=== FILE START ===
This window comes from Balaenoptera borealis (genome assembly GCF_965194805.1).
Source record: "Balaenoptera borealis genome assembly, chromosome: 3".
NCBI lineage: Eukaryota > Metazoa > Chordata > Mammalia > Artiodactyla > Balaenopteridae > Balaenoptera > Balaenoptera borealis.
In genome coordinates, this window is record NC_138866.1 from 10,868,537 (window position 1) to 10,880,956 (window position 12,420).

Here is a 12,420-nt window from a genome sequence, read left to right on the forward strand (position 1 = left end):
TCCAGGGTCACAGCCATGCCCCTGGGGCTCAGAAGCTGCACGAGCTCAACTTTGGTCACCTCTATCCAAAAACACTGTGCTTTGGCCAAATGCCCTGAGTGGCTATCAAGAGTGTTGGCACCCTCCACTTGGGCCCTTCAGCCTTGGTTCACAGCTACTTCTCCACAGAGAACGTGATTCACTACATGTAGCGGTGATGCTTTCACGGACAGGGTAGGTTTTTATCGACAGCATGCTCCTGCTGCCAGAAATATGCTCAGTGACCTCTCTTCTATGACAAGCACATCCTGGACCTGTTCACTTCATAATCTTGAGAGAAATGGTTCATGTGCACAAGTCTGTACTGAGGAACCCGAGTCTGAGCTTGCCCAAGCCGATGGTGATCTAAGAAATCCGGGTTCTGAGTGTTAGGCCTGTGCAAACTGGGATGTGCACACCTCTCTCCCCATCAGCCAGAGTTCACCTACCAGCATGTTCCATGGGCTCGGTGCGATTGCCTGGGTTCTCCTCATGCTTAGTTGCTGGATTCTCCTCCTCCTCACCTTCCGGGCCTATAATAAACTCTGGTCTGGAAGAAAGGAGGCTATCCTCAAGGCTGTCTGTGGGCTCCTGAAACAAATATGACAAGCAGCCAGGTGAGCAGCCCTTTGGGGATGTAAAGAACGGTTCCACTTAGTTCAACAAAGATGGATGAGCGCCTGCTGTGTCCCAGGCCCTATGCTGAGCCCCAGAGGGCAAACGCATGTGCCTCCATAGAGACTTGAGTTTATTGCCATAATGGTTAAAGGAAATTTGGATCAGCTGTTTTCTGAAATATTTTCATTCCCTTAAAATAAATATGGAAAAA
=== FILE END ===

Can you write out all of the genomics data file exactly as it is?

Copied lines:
This window comes from Balaenoptera borealis (genome assembly GCF_965194805.1).
Source record: "Balaenoptera borealis genome assembly, chromosome: 3".
NCBI lineage: Eukaryota > Metazoa > Chordata > Mammalia > Artiodactyla > Balaenopteridae > Balaenoptera > Balaenoptera borealis.
In genome coordinates, this window is record NC_138866.1 from 10,868,537 (window position 1) to 10,880,956 (window position 12,420).

Here is a 12,420-nt window from a genome sequence, read left to right on the forward strand (position 1 = left end):
TCCAGGGTCACAGCCATGCCCCTGGGGCTCAGAAGCTGCACGAGCTCAACTTTGGTCACCTCTATCCAAAAACACTGTGCTTTGGCCAAATGCCCTGAGTGGCTATCAAGAGTGTTGGCACCCTCCACTTGGGCCCTTCAGCCTTGGTTCACAGCTACTTCTCCACAGAGAACGTGATTCACTACATGTAGCGGTGATGCTTTCACGGACAGGGTAGGTTTTTATCGACAGCATGCTCCTGCTGCCAGAAATATGCTCAGTGACCTCTCTTCTATGACAAGCACATCCTGGACCTGTTCACTTCATAATCTTGAGAGAAATGGTTCATGTGCACAAGTCTGTACTGAGGAACCCGAGTCTGAGCTTGCCCAAGCCGATGGTGATCTAAGAAATCCGGGTTCTGAGTGTTAGGCCTGTGCAAACTGGGATGTGCACACCTCTCTCCCCATCAGCCAGAGTTCACCTACCAGCATGTTCCATGGGCTCGGTGCGATTGCCTGGGTTCTCCTCATGCTTAGTTGCTGGATTCTCCTCCTCCTCACCTTCCGGGCCTATAATAAACTCTGGTCTGGAAGAAAGGAGGCTATCCTCAAGGCTGTCTGTGGGCTCCTGAAACAAATATGACAAGCAGCCAGGTGAGCAGCCCTTTGGGGATGTAAAGAACGGTTCCACTTAGTTCAACAAAGATGGATGAGCGCCTGCTGTGTCCCAGGCCCTATGCTGAGCCCCAGAGGGCAAACGCATGTGCCTCCATAGAGACTTGAGTTTATTGCCATAATGGTTAAAGGAAATTTGGATCAGCTGTTTTCTGAAATATTTTCATTCCCTTAAAATAAATATGGAAAAA